Newspaper Page Text
Advertise in the For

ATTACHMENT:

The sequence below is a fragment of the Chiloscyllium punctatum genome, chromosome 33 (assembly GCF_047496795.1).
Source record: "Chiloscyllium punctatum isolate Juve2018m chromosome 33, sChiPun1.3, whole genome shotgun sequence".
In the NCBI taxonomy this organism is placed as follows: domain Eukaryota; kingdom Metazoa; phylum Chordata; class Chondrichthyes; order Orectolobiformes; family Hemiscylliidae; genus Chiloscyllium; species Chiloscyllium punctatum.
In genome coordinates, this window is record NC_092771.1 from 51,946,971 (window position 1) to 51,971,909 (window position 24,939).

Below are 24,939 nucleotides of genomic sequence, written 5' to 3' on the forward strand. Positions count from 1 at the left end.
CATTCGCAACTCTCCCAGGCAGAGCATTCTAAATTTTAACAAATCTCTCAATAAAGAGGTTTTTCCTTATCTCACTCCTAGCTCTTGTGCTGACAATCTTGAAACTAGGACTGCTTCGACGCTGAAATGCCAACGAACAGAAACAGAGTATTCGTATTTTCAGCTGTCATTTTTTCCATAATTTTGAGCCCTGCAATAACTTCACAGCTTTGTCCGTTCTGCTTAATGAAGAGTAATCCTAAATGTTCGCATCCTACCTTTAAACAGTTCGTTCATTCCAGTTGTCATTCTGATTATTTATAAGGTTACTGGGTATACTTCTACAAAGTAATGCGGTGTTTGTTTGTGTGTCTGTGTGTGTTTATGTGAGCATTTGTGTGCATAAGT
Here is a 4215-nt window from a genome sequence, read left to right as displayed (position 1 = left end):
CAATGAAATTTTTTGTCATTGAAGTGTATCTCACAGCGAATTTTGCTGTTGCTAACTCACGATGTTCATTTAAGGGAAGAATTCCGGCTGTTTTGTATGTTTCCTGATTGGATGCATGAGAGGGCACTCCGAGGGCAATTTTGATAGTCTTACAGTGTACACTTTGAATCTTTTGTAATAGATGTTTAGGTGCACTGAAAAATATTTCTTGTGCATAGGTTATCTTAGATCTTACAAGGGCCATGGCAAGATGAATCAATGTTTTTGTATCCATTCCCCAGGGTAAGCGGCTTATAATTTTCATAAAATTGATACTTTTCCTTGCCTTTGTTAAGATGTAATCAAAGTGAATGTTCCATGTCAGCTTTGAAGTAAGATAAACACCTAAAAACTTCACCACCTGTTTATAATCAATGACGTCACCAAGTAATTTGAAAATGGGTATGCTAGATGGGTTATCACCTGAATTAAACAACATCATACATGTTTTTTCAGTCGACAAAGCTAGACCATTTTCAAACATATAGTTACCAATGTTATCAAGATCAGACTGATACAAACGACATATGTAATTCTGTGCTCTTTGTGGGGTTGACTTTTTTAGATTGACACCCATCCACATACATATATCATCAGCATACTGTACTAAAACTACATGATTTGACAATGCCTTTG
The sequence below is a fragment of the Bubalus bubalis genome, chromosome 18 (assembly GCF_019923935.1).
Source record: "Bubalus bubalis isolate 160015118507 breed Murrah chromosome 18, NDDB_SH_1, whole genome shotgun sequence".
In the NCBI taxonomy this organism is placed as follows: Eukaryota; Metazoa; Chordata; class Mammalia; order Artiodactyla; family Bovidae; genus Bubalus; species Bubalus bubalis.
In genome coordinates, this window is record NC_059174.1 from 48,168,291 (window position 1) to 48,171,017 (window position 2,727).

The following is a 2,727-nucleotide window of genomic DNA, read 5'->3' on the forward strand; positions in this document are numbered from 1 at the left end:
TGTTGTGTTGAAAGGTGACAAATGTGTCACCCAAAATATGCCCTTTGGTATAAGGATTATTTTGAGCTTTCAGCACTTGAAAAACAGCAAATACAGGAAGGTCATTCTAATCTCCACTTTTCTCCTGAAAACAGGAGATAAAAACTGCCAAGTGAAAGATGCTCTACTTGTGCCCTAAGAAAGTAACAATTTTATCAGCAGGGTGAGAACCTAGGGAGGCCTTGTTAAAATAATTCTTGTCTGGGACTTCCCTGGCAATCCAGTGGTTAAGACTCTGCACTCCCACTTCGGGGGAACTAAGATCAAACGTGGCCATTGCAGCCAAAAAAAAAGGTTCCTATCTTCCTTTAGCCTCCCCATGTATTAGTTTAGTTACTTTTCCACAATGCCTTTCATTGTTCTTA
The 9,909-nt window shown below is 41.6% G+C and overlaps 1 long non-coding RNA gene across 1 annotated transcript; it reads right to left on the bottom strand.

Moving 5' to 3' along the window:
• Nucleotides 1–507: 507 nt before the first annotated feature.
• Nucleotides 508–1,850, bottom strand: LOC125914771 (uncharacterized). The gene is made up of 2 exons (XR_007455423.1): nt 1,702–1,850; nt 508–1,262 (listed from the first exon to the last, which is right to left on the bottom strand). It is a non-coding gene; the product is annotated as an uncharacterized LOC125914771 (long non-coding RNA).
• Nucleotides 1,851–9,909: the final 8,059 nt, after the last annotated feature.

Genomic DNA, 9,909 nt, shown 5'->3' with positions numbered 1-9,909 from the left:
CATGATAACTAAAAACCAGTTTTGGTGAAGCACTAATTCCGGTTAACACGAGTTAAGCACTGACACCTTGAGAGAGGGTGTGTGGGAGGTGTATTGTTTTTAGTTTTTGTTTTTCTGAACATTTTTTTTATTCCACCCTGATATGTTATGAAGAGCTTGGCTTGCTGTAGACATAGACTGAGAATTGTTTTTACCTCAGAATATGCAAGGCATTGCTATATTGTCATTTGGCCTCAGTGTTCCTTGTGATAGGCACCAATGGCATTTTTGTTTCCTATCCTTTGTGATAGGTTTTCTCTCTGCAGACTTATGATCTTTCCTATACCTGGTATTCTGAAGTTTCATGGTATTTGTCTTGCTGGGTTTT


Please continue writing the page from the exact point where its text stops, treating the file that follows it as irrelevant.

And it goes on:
Sale Column Times Dispatch Want Ads, THE TIMES FOUNDED 188?. THE DISPATCH FOUNDED I860, Advertise for help in Times-Dispatch Want Ads. WHOLE NUMBER 17,120. RICHMOND, Y A., SATURDAY, MARCH; 3, 1906. PRICE TWO GENTS. OVER 100 LIVES LOST BY DEADLY TODNADO AND FIRE Meridian, Miss., Swept by Fierce Cyclone. Many Dead ; Heavy Loss. BUSINESS BLOCKS ARE WIPED OUT, Several BU; Stores Collapse Be? fore Force of Storm, Which Lasts But Two Minutes, MAN HEMMED IN, BEGS HIS RESCUERS TO COME QUICKLY Loss of Life Said By Last Reports to Be Heavy, and Damage to Property is Great?Fire Destroyed Debris in the Storm's Path. I By Associai?^! Press.) MOBILE, ALA. March 3.? Information has reached Mobile 1 by telephone, all telegraph wires | being down, that a destructive tornado visited Meridian, Miss., at 6:30 last evening, killing twen? ty-one white people and over a hundred negroes, and damaging property to the extent of $1,500, 000. There arc also scores seri? ously injured by being caught in the wreckage of houses. The tornado caught the city ? on the southwest and travelled to the northeast, expending itself in two suburbs, where many ne- j groes were killed and injured, a ^ whole tenement - districf being wiped out. Two large wholesale stores, ! several smaller ones, part of the , principal hotel, the electric light ing plant and all the small prop? erty between \he Mobile and Ohio Railroad and the business section of the city was badly damaged. Twenty men were caught in one restaurant, and several were killed. Two stories of the Y. M. C. A. 1 building were wrecked and other buildings suffered in the upper j stories. The negro tenement dis trict north of the city was de- j molished, and the debris caught, threatening a new danger, but the local department, with the help of hundreds of citizens over cam e this after a hard fight. They were assisted by a torrential 1 rain following the tornado. The city is in darkness and the full extent of the disaster will not ; be known until daylight. The j known path of the storm was about six hundred feet wide and j one mile in length. A PARTIAL LIST OF THOSE KNOWN TO BE DEAD! ?-7 _ (My Associated Press.) NEW ORLEANS, LA.', March 2.?The Picayune's Jackson, Miss., special says: The dead at Meridian, so far as known, arc as follows: MUS. El.LA SINGLETON and daugh? ter und granddaughter. MAGO IE SI-A LIGHTER. CLAUDE WILLIAMS. P. T. MINNS, Mobile and uhio con ?fluctoi'. WILLIAM It. NELSON, city marshal. TI10 wounded are: Citarles Elmere. AV. .1. W.iodvUle. iD. It. Brown. Bernard Menuet I. .Will Yurboruugh. IV. 0. Morris. Bennett Williams. Errd 'Woodruff. The cyclone struck the city from u northeasterly direction, near the ^?.w Qiicans and ?Northeastern depot. The passenger and freight depots wore cony pleti'ly destroyed. Sixteen employes of the Queen and Crescent Railroad wore hurled In the ruins, and as far aft could vhe learned none of them have been res? cued. A number of liodles have already been fourni, but as the. cyclone passed through n densely populated section of poor bouses nuil these bouses caught lire immediately, It will take days to learn the totul num? ber of the killed. TELEGRAPH WIRES DOWN AND INFORMATION MEAGRE (By Associated Press.) MOBILE, ALA., March 2.?A long dis Innee message"to the Item from Meridian, Miss., saya, a, cyclone, accompanied by heavy rain, struck that city this evening it fi'::tO o'clock. The storm conter was In the southern portion of the city, and par? ticularly heavy along Front Street, one of tho principal business streets of Uiu , . . (Continued on Third Pago.) EH NORMAL SCHOOL SITES House Committee De? cides In Favor of Three Places. DECIDE TO HEAR SENATOR DANIEL V. P. I. Appeal Cases Will Be Considered Before a Meeting of the House and Senate Committees Monday Night?Much In? terest Felt. Tb?-- House Committee on Schools and C?llog?? decldod last night to locate the three proposed HOW State normal schools at lladford, KredcrickH'ourK and Harrl sonburg. and Ilxed next Monday night at h o'clock as the time f?ir hearing Senator Daniel, anil whoever els? may desire to appear In tin; matter, concerning the ap. peal of young Christian and other? from the division of the V. V. T. board. It is cxpecln.1 that the hiring Monday night will be before a meeting of the House and Senate committee?, but nie former will alt in any event. The argu? ment will be upon the resolution recently offered on the subject by Mr. Peyton, of thlH city. Senator Daniel I? here und will remain until after Monday night, The light f.,r tiie location of the normal school? was a spirited one from til?; ?tart and there was a gr??at deal of oratory in favor of all tho contesting places. The final vote stood: Radford, 12. Fredericksburg, 12. Harrlsonburg, 7. Front Royal, &. All Got Some Votes. This was t?.', :< * till ..' tie- tliii.l ballot, antl the ihre?- ?.tgii?"=l- won. On the ore ceding BaTfots Norfolk, Newport News, Mart!n.?\ ille an?l other jKilnts applying got about two vnt.s each. Hon. It. E. Byrd. Hoc. I?. ? ?. O'l-'lalajr ty. Senator M. J. Kulton an.l Hun. Black? burn Smith spoke for Front Royal; sen? ator Shackelfoid and Judge XV. I.. Jef? fries, for Culp?per; Mr. It. A. DoM-.- and Mr. J. G. Finish, for Norfolk; ?Mr. J. XV. Carter, for MurtlrisvHIc; Senator Keozell, fur Harrlsonburg'; Judge Martin Williams, Hon. f?. A. Johnston, Senator 1'Ickenson and Hon. J. I?. Boyall, fur lladford; Mr. St. George Fltzhugh and Delegates l.ane. Lewis and Moncure, fur Frederloksburg; Delegates Barrett and Houston and Hun. S. Gordon dimming, for Newport News. The victors were happy lust night, but the battle Is by no means over, and chances sepm to l?o unfavorable to the final passage of the 1,111. How They Stand. The eligihles fur membership on the sun.. Board of Education have written re? plies tu tin- resolution of inquiry by the Senate, stating their positions witli refer? ence to th.- single book list. I'rof. W. A. Howies writes that he is not a candidate for ro-Wectlon upon the board, and that lm dues not favor an un? conditional single list. Mr. N. H. Tucker, of the V. M. I., states that li<? is favorable, a??l Hon. Jno. Thompson Brown express?s tin- same view fur Dr. McBryde, Dr. Lyon (.1. Tyler is favorable, as Is Mr. .1. I.. Ilarman, of the Slat.' Female School at Fnrmyille. Dr. Charles W. Kent, of th?-. Univer? sity; of Virginia, In his letter says that the present system, which he originated, Is all right, and that he sees tuj necessity for a change. PROCEEDINGS ARE BEGUN TO DISBAR JUSTICE DEUEL (By Associated Press.) NEW YORK, March 2.?Following ll>e recent testimony about Town Tapies, hl the Hapgood libel trial, Justice Joseph M. Denel, of the dourt of Spocial Scssloi!-, to-day accepted service ?if papers In a suit instituted for his disbarment from his position a? a iustice. SEISM CAUSED IN THE HAST! TRIAL Introduction of Manikin to Show Course of Bullet Causes Lady to Faint. (By Assucluted I'ress.) GAFFNEY, S. C., March 2,-ln the trial of George 1 lusty, charged with the killing of Albbot Dnvtson and Milan Bennett, of the "Nothing But Money'' Opera Company, Miss Bishop, ono of the members of Hie troupe, testified to-day. Her testimony was a corroboration of that of Miss Sheridan, who testified yes? terday, to the effect that tho killing was without provocation. Attempts wore made by tho defonso to-day to prove that the character of tho two lady wltnossja was not what It-should he, but tho court ruled that while questions pertaining to this matter could be asked they need not be answered. Alias Bishop, in her own defense, ask?'.| that ?ho bo allowed to answer and that nothing bo left in doubt. A sensa? tional feature was tho introductlln of a manikin to show tin? progress of the fatal bullet. The appearance of the grue? some dbject threw Min? Sheridan, ono of the witness?, Into hysterics und she was led from the courtroom. The defensa began Its testimony late ill tiiu day. U Indicated that' selt-defensu was to be the Hue of .defense, RESIGNS BECAUSE HE IS SOCIALIST Commissioner of Public Work Patterson', of Chicago, Gives Up Position. EQUAL APPOINTMENT FOR ALL Tells Mayor Dunne lie is Palter? ing With Skin-Deep M easures. (By Assoclntcel Press.) CHICAGO, March 2.?Commissioner of Public Works Joseph Medlll Patterson iins ti-ndered his resignation to Mayor Kdward F. Dunne. The resignation was sent by Mr. Patterson to Mayor Dunne W?.?inesday in a long letter reviewing the conditions In his department, and con? cluding as follows: "The universal ballot gives every male citizen an equal political opportunity. : The common ownership of all the means ; of production and distribution would give everybody an equal chance at music, art, ; .-? -?!, rturty. r?cre*atlon. tnveil, self-re? spect, and tho respect of others. I, for i one, cann?Jt see why those things should )>e concentrated more and moro In the ! hands of a few. Two hundred years ago I a proposition for equal jiolitleul opjior tunity would have seemed morn absurd than to-day seems the proposition for equal opportunity in all things on this earth for which men strive. "By distributing money evenly 1 do not mean to say that all the money in the country should be cut up into equal bits, nnd that everybody should get a bit. Hut, on the contrary, 1 believe that the ownership from which money Bprings ? should lio vented in the whole community. In either words, as 1 understand It, I ant a socialist. 1 have hardly read a book on socialism, but that which I-have just enunciated I believe In general to be. their theory; If it be their theory, I am a socialist. You will find, and other ad? vanced liberals and radicals who believe HH I do will also And, that you are merojy paltering with skin-deep" measures when you stop short of soi'lalism." Mayor Dunne at once wrote, to Mr. Pat? terson, ne-.eeptlng hlis resignation and I promising to reply to his letter In the near future. "I have accepte?-! the resignation of Mr. Patterson witli sincere regrets," said the Mayor. -*I3e says that lie resigned be l cause he is a socialist. I do not think ! it was necessary for him to resign. Be? cause he cannot accomplish everything the socialists want accomplished, he has evidently become disheartened." HEAVY DOWNPOUR AND QUIET FOLLOW TWO NIGHTS' RIOT (By Associated Press.) S PRINGF3 333^31, OHIO. March t.?A. steutly downpour of rain has 3>ecn fall? ing here to-night, and aside from this quiet prevails, following the two pre? ceding nights of rioting and Incendiarism. Tlia troops, who are still on duty, wore drenched by to-night's rainfall. Police Court was in continuous session during tho day, and a number of rioters were fined. ; Martin Davis, the wounded brakeman, was still alive to-night. CARRIED OVER BEYOND OA?E FOR RANGING Necessary Delay in Patrick Case Will Compel Another Reprieve By Governor Higgins. (By Associated Press.) NEW YORK. March 2.?Tho hoarlliaf upon the motion for a new trial In tho case of Albert T. Patrick, convicted of tho murder of 'William Marsh Rico, an aged millionaire, was adjourned to-day until April .1. This will make necessary a further reprieve by Governor HIgglns, as Patrick is now under sentonco to bo executed on.March IB, District Attorney Jerome Informed Recorder Goff .before whom tho hearing was being held, that ho woidd join with Patrick's attorney lu the application for the reprieve. Record? er Goff said that ho also would give his approval to the application for a now reprieve. Tho adjournment followed a short ses? sion o'f thu ? hearing, during which Re? corder Goff, District Attorney Joromo and Patrick's counsel, XV. M. K. Olcott, Joined in discussing motions which were madu to sulk? out of tlio court record sev erai ullldavits nmde for Patrick by Texas WlUiesai'S. AN UP HILL PULL I TAKEHFROMftLTAR SENT TI M. Ed. Benson Arrested at Staunton When About to Marry Miss Booth. IS CHARGED WITH FORGERY Alleged to Have Passed Worth? less Checks?Found Uncon? scious From Bromo Quinine. (Special to The-Tlmes-Dispatch.) BTAUNTON, VA., March 2.?Ed. Ben? son, of Middlebrook. was Jailed here to? day, charged with forgery. He has been lr. the city only a- short time, but It is alleged that he passed several forged checks. ' Benson was arrested at the home of Joe Booth, where a party had assembled to witness his marriage to Miss Booth, which was to have taken place at noon. Benson had procured the license and everything wa3 ln readiness for the ceremony when Officer John Frotwell, arrived. The forger visited n.iiauiber of business houses and made mfUtf nurcluiseB, paying for th?\ .->vi.". Sfttli L?.:J}i3 chfceks. ranging from two to fifteen dollars. They were made payable to \V. A. Hall, and some signed S. M. Serrett, and some O. V. Serret t? Late this afternoon. Jailer B?cher found Benson in his cell in an unconscious and apparently lifeless condition. A physician j was summoned, and it was discovered j that he had taken a quantity of bromo ? quinine. Whether he was trying to com? mit suicide is not known definitely. It is thought that ho intended self-murder, and that he had also taken other drugs. It Is thought he will recover. THE ROUGH TRIP OVER MADE MRS. LONGWORTH SICK (By Associated Press.) TAMPA. FDA., Mar?:h 2.?Mr. and Mrs. Nicholas Dongworth arrived on th8 steam? er Mascotte from Havana at 2:30 o'clock this afternoon. The steamer encountered rough weather Thursday ?\<1 Mrs. Long worth suffered from sea sickness. A large crowd met them at the pier. They had a drive over the city as the guests of Collector of Customs McFarland, dined at the Spanish Cafe and left at 8:40 o'clock on the regular Atlantic Coiist Line train in the private Pullman car Grassmere for Washington. BIG WHEELER ELEVATOR AT BUFFALO BURNED (By Associated Press.) BUFFALO, N. ST., March 8.?The Wheel? er elevator, cm Buffalo Kivar, was destroy? ed by tire to-night. Tho loss on the build? ing and Its contents is estimated at .?176, 000. Lined up alongside tluVWheeler ele? vator and up th?i river as far as the eye could see, were lake vessels of all kind? In their winter berths. Not one of the vessels naught fire. Several small wooden buildings adjoining the elevator and some lumber were destroyed. THE WEATHER Forecast: Virginia and North Carolina ?Rnln Saturday; .Sunday, fair and colder; ! fresh to brisk south winds. Conditions Yesterday. Richmond's weather was warm and clear. Range of the thermometer: 9 A. M.41 6 P. AI..?.67 12 M.?W tf P. M.60 3 P. M.63 13 midnight.49 (Average.62.) Highest temperature yesterday.?32 Lowest temperature yesterday.to Mean terriperaturo yesterday. Normal temperature for March.4!) Departure from normal temperature,.., (A) Thermometer This Day Last Year S A. M.31 6 P. M.33 32 M.28 !? P. M. 3 P. M.?H 12 midnight.30 (Average.. ;.34 1-3.) Conditions, in Important Cities. (At S P. M . Eastern Timo.) Place. Ther. High. T. Weather. Ashovllle, N. C. M ?5 Clear Augusta ."'- ?*? Clear Atlantu, Ga-. Eti ;>8 ?Clear Buffalo, N. Y.S? '?' Clear Chicago. HI. 43 S Clear .Cincinnati, O.M *- Clear Davenport .53. <??! Clear Halteras. N. C.;?> ??3 .Clear Jacksonville .w> ?- t: cloudy Mobil.). |irt W Clear Norfolk, Va. nu bu ' Clear PltUburg, Pa.ill u Clear Raleigh ?. '?;; ..'* year Savannah. GO ? us P. cloudy Washington . H ?g Clear Wilmington.to ?i? cieni Miniature Almanac. March :t, I!) (i. Sun Hess. 6:11 UiGIl TIDK. ;Sun sets.Q:0t ; Momln??.10:!l.1 Moon set...... I'M Evening.l?>:0t? IE MATHEWS MURDER TRIAL Policemen Testify As to His Statements the Night of His Arrest. NO STRYCHNINE IN SYRINGE Many Acquaintances of Doctor Matthews Testify As to His Strange Actions. (Special to The Timos-DIapati.il.) ?REKNSBORO, Is". <.*.. March 2.?lit the trial of Dr. J. B. Mathews here In the Superior Court to-dny for the alleged ?nurder of Ids wife, the prosecution rested Us caso at noon. To establish a motive for the murder, the last two wltneEsos Introduced were th? two policemen, who arrested him the night. of his wife's death. They said he was nervous and 'dopey,") and they had to sit up with him In Jnll j and give him whiskey; that lie Inslsfed on telling Ws troubles, saying That hjs wife had been intimate with men, and on ac? count of her conduct, he had been com? pelled to leave Plttshoro, whore he had a fine practico, before coming to Greens, boro, four years ago. Since coming here, she had been worse, mentioning several men by name with whom she was on such terms, and ono In High Point, where lie said she went the day before her denth and came back with a hundred anil twen (y-llve-?lollar diamond ring, which was fourni in his p?x*ket tho night of ..?o arrest. Shooting Affair. He told of a shooting scurpc he liad In a hotel hero about her, and said if It had not been for his little son, she would have died In some suoh way live years ago. Dr. Farrar, tho first physlelnn to reach the Mathews home the morning she was found apparently dying, detailed the day's proceedings and how they had apparently savoel her life when Mathews went to her bed and uneler the pretense of jynylng was caught Injecting a hypodermic under the cover, and in twenty minutes strychnine poison symptoms began an?! she dlod therefrom in two hours. That Mathews offered to pay his bill before slio dh'd and Impressed upon him not to state anything atoenit what happened, hut to mnko nut a death certificate as from heart disease. A White Powder. The syringe taken from him was one iliirel full of a white powder n.nd the small solution remaining, upon being annlyned by Dr. Turner, who wrested it from his hand, showed strychnine, though Mathews refused to stato what it was ho hail given. Mra. Hay, who was solied with an epl. leptlc fit yesterday upon completion of her direct examination, waa cross-exaniin. ed and It was shown that she made Mathews get out of his wife's bod when she discovered him nt another timo under (Continued on Fifth Page.) LECTERN FOR BRUTON GIVEN IT PRESIDENT Mr. Roosevelt Donates One to Hold Bible Recently Given By King Edward. . ?From Our Regular Correspondent.) WASHINGTON, D. C Murch ''.-The Bible presented to Old Bruton Church, at Wllllamsburg. Va., by King Edward VIf., will soon ' be resting on a lectern given by President Roosevelt. Hon. Harry St. George. Tucker, president of tno Jamestown Exposition Company, accom? panied by Bishop Satterlee, of th? Dis? trict of Columbia diocese of the Pro? testant Episcopal Church, called on the President to-day, at tlm request of Rec? tor Godwin, of Bruton parish, and told Id m that It would bo greatly appro cluated If bo would Rivo to the pariah a lectora to support tlio Bible presented by the King of England. , Tho President expressed his pleasure at being permitted to d?nate a lectern for such a purpose, and assured his callors It would go to Hruton at once. "That old church Is down near James? town, isn't it?" asked the President, and Mr. Tucker assured ' him It was only seven- miles distant, and thon went on to toll him that it contained a communion service which had boon presented to the church at Jamestown, tho first Eplsoop.il Church In America, moru than two hun? dred und fifty years ago. "I .shall bis all the,, more pleased to present the lectern,"_ ?aid tho 1'ioslUcnt, nono CONFIRM H. E, R. CLOWES Investigation Commit? tee Makes Adverse Re? port to the Senate. WILL INVESTIGATE WHOLE MANAGEMENT Committee Far From Satisfied With Condition As Revealed By Testimony?Inquiry in Vacation to Fol? low ? Repon. Adopted. By unanimous vote In an executive ses? sion held late yesterday n.fternoon the Senate rejected the nomination of the appointment of ?. II. Clowe*s as a mem? ber of the Board of Directors of the Eastern State Hospital and adopted the report of the special Investigating com? mittee recommending a general Inquiry Into tho affnlrs of the asylum with moro particular reference to tho (efficiency of Its superintendent, Dr. 1.. S. Foster, and the management of the Institution ?rr the special board. Impla. ,tlil>- antoganlsiu between direc? tor and superintendent resulting In the serious Impairment of the public ser? vice Is asslgueel by the committee as llio chief ground for tho rejection of Mr. Clowes, In which opinion the Senate con. curred. Testimony reflecting also upon both the superintendent and the special fcn.ml Is calleel to the attention of the body as of sufficient gravity to demand a further investigation, and In this also the Judgment of tho e-ommltteo was ac? cepted by the Senate. Tho new Inquiry will not be made at this session of tho Legislature.. Joint action will bo taken *by the two houses looking to tho appoint? ment of a board of Inquiry that will report to the next G?nerai Assembly. The Report. It was about 6:30 p. M., after a long day's work thnt had left many members yoarning for a quiet supper-table, wh"ti Mr. Thomas, chairman of the special committee, moved that the Sonate go into executive session. There was no oppo? sition. The report was submitted at once-, together with a bound copy of tho stenographic record, nearly i: foot thick. The report itself ?s as follows: To the Honorable President of the Senate of Virginia: Your committee appointed under resolution of January 31, 1906, to In. vestlgato the fitness of E. H. Clowes as a member of the Board of Direct? ors of the Eastern State Hospital, heg leave to report that It has fin? ished Its work. The record is now delivered Into your hands. The com? mittee respectfully submits that, In its Judgment, the nomination of E. H. Clowes as a director of the East? ern State Hospital, should not be con? firmed for tho following reasons: There seems to have existed for some time between the said Clowes and Dr. L. S. Foster, the superin? tendent of the Eastern State Hospi? tal, an Implacable antagonism, with the result thnt the public service has been seriously Impaired. Your committee Is of the opinion that the public service would be seri? ously affected by the retention of these men In their present official relations. The foregoing ground of unfitness Is, In tho Judgment of your commit? tee, so well established by the record that It deems It unnecessary to pre? sent findings on any other allegation of unfitness,' the whole record being returned with this report for such action thereon as the Senate may deem best. While not strictly wlthl-n Its duty as outlined In the restitution under which it acted, the committee feels Impelled by a sense of duty to call the attention of tho Senate to tho fact thnt In this hearing much evl. dence was produced which reflects upon the special board's management of the Eastern State Hospital and upon the capacity and efficiency of Dr. L. S. Foster, as s'j.perlnt?ndent of said hospital, and It respectfully recommends an Investigation ?f Jhese matters. Respectfully submitted. (Signed) A. F. THOMAS. (Signed) F. S. TAVENNER, (Signed) EDWARD ECHOLS, Committee. Consideration of the matter consumed something over a half hour. The two propositions wore taken up separately. (Continued on Ninth Page.) WALSH ARRESTED FOR 1KI FALSE RETURNS I Gives Bond of $50,000 and De ! clares That Bank's Report Was Correct. (13y Associated Proas, i CILICAG-O. March -.'.?John P.. Walsh, president of the defunct Chicago National Hank, which closed Its doors December IS, IMS, was to-day taken into custody on a Federal warrant, which charges him with violation of the national hanking laws In making false returns to ilie comp? troller of tho currency, and also assorts that ho converted to his own uno, without proper authority, funds of the bank amounting to $'i.000,0C0. ile was iiaieaseel after giving bonds in the amount of $00,00?). The, arrest of Mr. Walsh came as the direct result ?if the last examination of the books of tho Chicago National Hank, made by Special Hank Uxiimlncr Amlmr I,. Curry, seilt to Chicago from Wash? ington. The data furnished ti> the Treas? ury Department lh' Washington was sent to Distrlet Attorney Morrison, In tilia city, with instructions to take the proper steps In the mutter. Mr. Morrison early to-day ?wore to the complaint before Culled states Commissioner Kioto, who Issued, a warrant for the arrest. ? ,'.-' Mr. Walsh Issued a Miatciiuiil, d?elurlok Un? report lo have been ubdolutoly cor? rect. win for mueus IS GON.lNCiNG Eppa Hunton Closes In? vestigation in Power? ful, Eloquent Speech CLERK UPSHUR IS SCORED BY CARTER Says His Wounded Vanity and Inordinate Pride Caused the Unpleasantness. HENRY FAIRFAX STATES CLEAR AND CONCISE FACTS Says if Lanier Had Been Innocent He Would Have Been Dis? missed ? Judge Crump ; Makes Privilege State? ment Regarding Newspaper. The .legislative investigation proceed* Ingft of tho State Corporation Commls alon, wore closed yesterday evening, shortly aftor six. o'clock, when the mm? mlttee having finished tho examination of witnesses nnd hear?! argument by; counsel, Messrs. Carter and Ilunton, art? journeil until Monday afternoon, when the matter will (be considered in oxe ctttlvo session. The end came sooner than any partiel In Interest had expected, for It had bee? stated that at least three more witnesses) would bo examined and that others woulii be summoned. It was therefore a surprise when. Majos Lanier having finished reading a sensu? tlonai statement, charging Judge Crump with having agreed to accept the presi? dency of the Virginia Corporation Com? pany, if it were merged, with another company with a capital of $200,000, Chair? man Byrtl announced that the committee was ready to hear argument. Ex-Coinanlssl?ncr Henry Fairfax luul been sworn, and hud taken his seat on the witness stand, when Judge Crump. 1 arose and requested' to be allowed to make a statement. He said he desired to add to his tes? timony the fact that he had never seen the letter addressed by Mr. A. B. Wil? liams to '.Mr. Royall; In which Mr. Wil? liams suggested a settlement of tho Lanier incident. Continuing, Judge Crump disclaimed any intention of meaning in his former statement, that he opposed laws to govern the acts of the Corpora? tion Commission and in conclusion pro. tested against the head lines In tli.s Times-Dispatch of Thursday, which stated, that he hail said, chat ho '?would do it all over again." Deeply Regretted Action. Judgo Crump insisted that hla mean* lug hail (been that ho would act on tho dismissal of Major Lanier in the sama way, and not that ho would have sub? scribed to stock In the Virginia Corpora, tion Company, which action, he sold, ho regretted. Ills exact statement to the committee on this point Is given hero In full: "I think It Incumbent upon me to ask to put upon the record a eorroot tloii of what Is certain a very grave Injustice ?lone mo, perhaps Inadvert? ently, In a head-line, hi our city morning paper. It is to tho effect that ? made ?t statement that I would ?In over again exactly what I had done?that being used or stated in such a manner as t? lead to the In- ? ferenco that I had reference to what had occurred between .Mr. Lanier and myself, and my taking stock in this company. I think I can ask every member of this committee, and every one who If present in this room, to bear witness to the fact thai nothing that 1 said could lead to any such Inference. I suppose that If there is any fact that Is known from what I have said, or from what my associates have said; and what my friends have said, it is that this was a. grave error on my part, nnd ought not to have been done, looking at it from tho consequences. Of course, that is a fact that I supposed was well known, and I stated, as the committee will recall, that the fact that my lack of thought and my error of Judgment In this whole matter, had led Into these things that fol? lowed, was what had hurt me very seriously indeed. I desire for that reason to correct any Inference that r.ilslit be drawn from that head-line, and aslc tho committee lo bear In mind tho statements which X made on yesterday, that I acknowledged ? tiie fact?most always have?that what was done, though no wrons; was Intended, ami It ?lid not seem to me any wrong could have been ?lone, was done, so far as I was concerned, without any thought of the possible - elrpumstunccs, but In view of what had happened I ?lid recognize it as arising from thoughtlessness, and a grave error, (is I stated on yesterday. Mr. Fairfax's Testimony. Mr. Fairfax tlien In a cleat-, concise manner t?>id of the Lanier dismissal. Ills testimony v.-ns almost identical with that given by Commissioner Henry C, Stuart, earlier In the Investigation, except that he related at length the In? terview that Mr. Upahur had had wit}? him, when thu chief clerk asked his ad? vice regarding taking stock lu l^anler'e company. Mr. Fairfax said that ho hud t?il?l Mr. Upsliur that It would bo Improper for any ckrk in the office to subscrita to stock, und that L'pshur had ?epiled that he had no reason to tell him that. Mr. Fairfax slated that he know nothing mote of the company until the ''churgos" were tiled, and that it was not until Mr. l'oyail told liltu that he knew that Judge Crump was a slock hoi /u-r in the soin- ' pany, His recollection o& tit?- questioning Of : l.milor after ? the "charges" wer? nie?! was the saino as Mr. Stuart's, but h?t added that lie.considered that Major La? nier had bee? very frank, und th?u. h?